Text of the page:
His interest in beyblades disappeared when the other kids stopped playing with them, though. Aspergers is hard because it doesn't mean the child has no interest in playing with other kids - he just doesn't have all the necessary tools.

None of the children his age were allowed to play on computers. Their parents were surprised that we allowed our son to do so. But we either had to stop using computers recreationally ourselves or allow him to do so. We couldn't do the thing that we were forbidding him, because we couldn't make it make sense. Driving a car? Yes. His feet couldn't reach the pedals and he couldn't see over the dashboard (and it was illegal, but at a certain age, he didn't understand what that meant). He understood all the ways in which this could be bad. Using a computer? No. The only way to make that stick in our house, as I said, was for all of us to stop. I am not mother enough to give up that time.

There are things I did give up. There were times I felt enormously guilty for the things I didn't.

But for my son, I think the single most effective thing we did was to allow him some say in the elements of his life that weren't defined by safety concerns, and by being consistent about things (like the computer time or games) across the house.

It's my belief, having watched him for so many years, that the reason he functioned in a house that was not set up with a very strict, daily routine (which is frequently recommended for ASD children) is because he could substitute a sense of control or say in his environment with perturbations in routine. Let me try that again. Because he had some choice, knowing, in advance, what would happen was less important. He substituted control for knowledge.

I think in the case where routine is essential to function, the same is true in the inverse: children who cannot make generalizations about social rules, or in fact, any rules in the worst case, will substitute knowledge of what will happen for the safety of control.

Let me make clear that certain elements - chocolate before lunch, rather than after - were not considered 'normal' behaviour. An argument--a cogent one--can be made that it's especially important for ASD children to acquire normal and normative behaviours. I believe they can - but I also believe that, developmentally, they're often behind the curve, and the cost of enforcing behaviours that make no sense to the child is paid in the child's insecurity and uncertainty. At some point, "people might/will think this is strange" made sense to my son - and it became incentive to alter his behaviour. But not, unfortunately, at four, five or six years of age.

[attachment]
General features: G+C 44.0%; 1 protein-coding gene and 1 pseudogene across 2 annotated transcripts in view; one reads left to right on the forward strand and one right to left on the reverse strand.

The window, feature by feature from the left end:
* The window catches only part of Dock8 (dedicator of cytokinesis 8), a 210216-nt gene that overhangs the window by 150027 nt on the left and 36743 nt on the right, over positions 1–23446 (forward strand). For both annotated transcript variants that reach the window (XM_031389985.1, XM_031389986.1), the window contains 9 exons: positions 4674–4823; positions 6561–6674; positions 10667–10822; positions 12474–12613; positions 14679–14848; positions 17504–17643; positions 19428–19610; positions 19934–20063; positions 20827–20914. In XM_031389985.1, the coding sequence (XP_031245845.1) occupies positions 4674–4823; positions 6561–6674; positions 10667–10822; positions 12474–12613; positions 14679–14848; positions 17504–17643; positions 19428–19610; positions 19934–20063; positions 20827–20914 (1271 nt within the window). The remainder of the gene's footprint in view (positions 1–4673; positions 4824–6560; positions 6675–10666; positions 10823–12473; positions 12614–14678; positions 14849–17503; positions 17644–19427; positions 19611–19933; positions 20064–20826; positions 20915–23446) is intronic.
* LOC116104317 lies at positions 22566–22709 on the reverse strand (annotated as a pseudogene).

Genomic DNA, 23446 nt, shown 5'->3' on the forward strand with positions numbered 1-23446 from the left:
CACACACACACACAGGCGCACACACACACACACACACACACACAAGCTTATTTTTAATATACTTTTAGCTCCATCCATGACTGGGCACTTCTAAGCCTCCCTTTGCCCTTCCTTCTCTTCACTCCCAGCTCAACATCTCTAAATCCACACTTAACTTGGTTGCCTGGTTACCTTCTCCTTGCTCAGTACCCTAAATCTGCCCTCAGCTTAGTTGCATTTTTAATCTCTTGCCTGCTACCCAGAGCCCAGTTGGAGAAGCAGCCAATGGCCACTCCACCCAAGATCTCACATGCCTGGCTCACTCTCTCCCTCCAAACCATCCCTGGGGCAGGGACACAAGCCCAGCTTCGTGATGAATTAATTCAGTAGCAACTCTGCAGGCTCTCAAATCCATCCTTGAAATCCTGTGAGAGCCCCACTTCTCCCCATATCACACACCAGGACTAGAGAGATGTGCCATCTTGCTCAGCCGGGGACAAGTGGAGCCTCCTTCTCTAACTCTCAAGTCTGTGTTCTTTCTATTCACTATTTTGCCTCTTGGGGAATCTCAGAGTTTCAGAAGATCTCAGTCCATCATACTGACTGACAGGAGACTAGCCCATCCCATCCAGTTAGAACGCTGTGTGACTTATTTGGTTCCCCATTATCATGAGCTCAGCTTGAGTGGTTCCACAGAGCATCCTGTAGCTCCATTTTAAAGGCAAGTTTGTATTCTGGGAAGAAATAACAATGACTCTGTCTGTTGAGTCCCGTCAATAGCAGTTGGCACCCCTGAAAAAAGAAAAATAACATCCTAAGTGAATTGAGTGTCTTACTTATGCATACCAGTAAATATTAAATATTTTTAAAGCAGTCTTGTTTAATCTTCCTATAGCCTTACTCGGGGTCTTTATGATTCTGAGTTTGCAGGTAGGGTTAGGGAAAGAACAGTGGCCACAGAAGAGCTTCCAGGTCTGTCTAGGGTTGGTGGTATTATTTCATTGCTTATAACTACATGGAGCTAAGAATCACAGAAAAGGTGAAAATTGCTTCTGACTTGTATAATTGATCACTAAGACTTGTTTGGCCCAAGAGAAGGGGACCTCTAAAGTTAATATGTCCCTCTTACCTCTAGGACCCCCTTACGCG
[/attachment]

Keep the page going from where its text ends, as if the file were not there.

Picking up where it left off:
Some ASD children, on the other hand, take well to more normative behaviour and corrections almost immediately in my direct experience. This was, as usual, a "does it work" decision, weighing the long-term costs and benefits for and to our son as we perceived them.

I'm sorry about the constant interruptions, here. I have a whole new set of page proofs (but they are small, compared to the beginning of the month's novel's worth), but I am halfway through the exit interview of grade one, and looking toward grade two.

Comments

mtlawson
Jun. 14th, 2011 01:32 am (UTC)
But we either had to stop using computers recreationally ourselves or allow him to do so.

That reminds me of what we gave up when our son was diagnosed with a peanut allergy. I wasn't sad to see peanut butter go --I was sick to death of peanut butter at the time as I'd had it for over a decade as a school lunch-- but I missed the other items. (And now I actually find myself missing peanut butter; I guess a decade of being away from the stuff will do that to you.) And now, if I'm out and I know that I won't be in contact with my son for several hours, I'm still reluctant to eat at a restaurant where I'll come into contact with peanuts, like Thai.

Early on, I recognized that if I remained consistent in this, he would understand and not try to push the boundaries so much.

Getting him to wear his Epipen everywhere is more of a struggle, however; more akin to last Sunday, when I took the three kids to go hike one of the trails at a local park. When we pulled up and I turned around, he didn't have his Epipen with him. "What do you think is going to happen anyway?" he demanded. "There isn't going to be some giant peanut coming out of the woods after me."

I'm sure that made sense to him, but it never occurred to his ten year old mind that other people we might meet on the trail might have GORP on them, or that they might have brought peanuts to feed a random squirrel or two.
msagara
Jun. 15th, 2011 02:24 am (UTC)
I'm sure that made sense to him, but it never occurred to his ten year old mind that other people we might meet on the trail might have GORP on them, or that they might have brought peanuts to feed a random squirrel or two.

I think it must get harder and harder as he gets older, because obviously nothing bad ever happens, and children often know that we're overly proficient at worry =/.
mtlawson
Jun. 15th, 2011 03:40 am (UTC)
Well, we've hit on him innumerable times that all it takes is once.

When he was going to go visit a neighbor's house the other day, I told him to get his Epipen. "How do you think you'll get to it if you have a reaction?" I asked him.

"I'd just run back," he replied.

"Not if you can't breathe. You can run now because you can. If you can't, an easy run is a nightmare. Just ask your sister with asthma."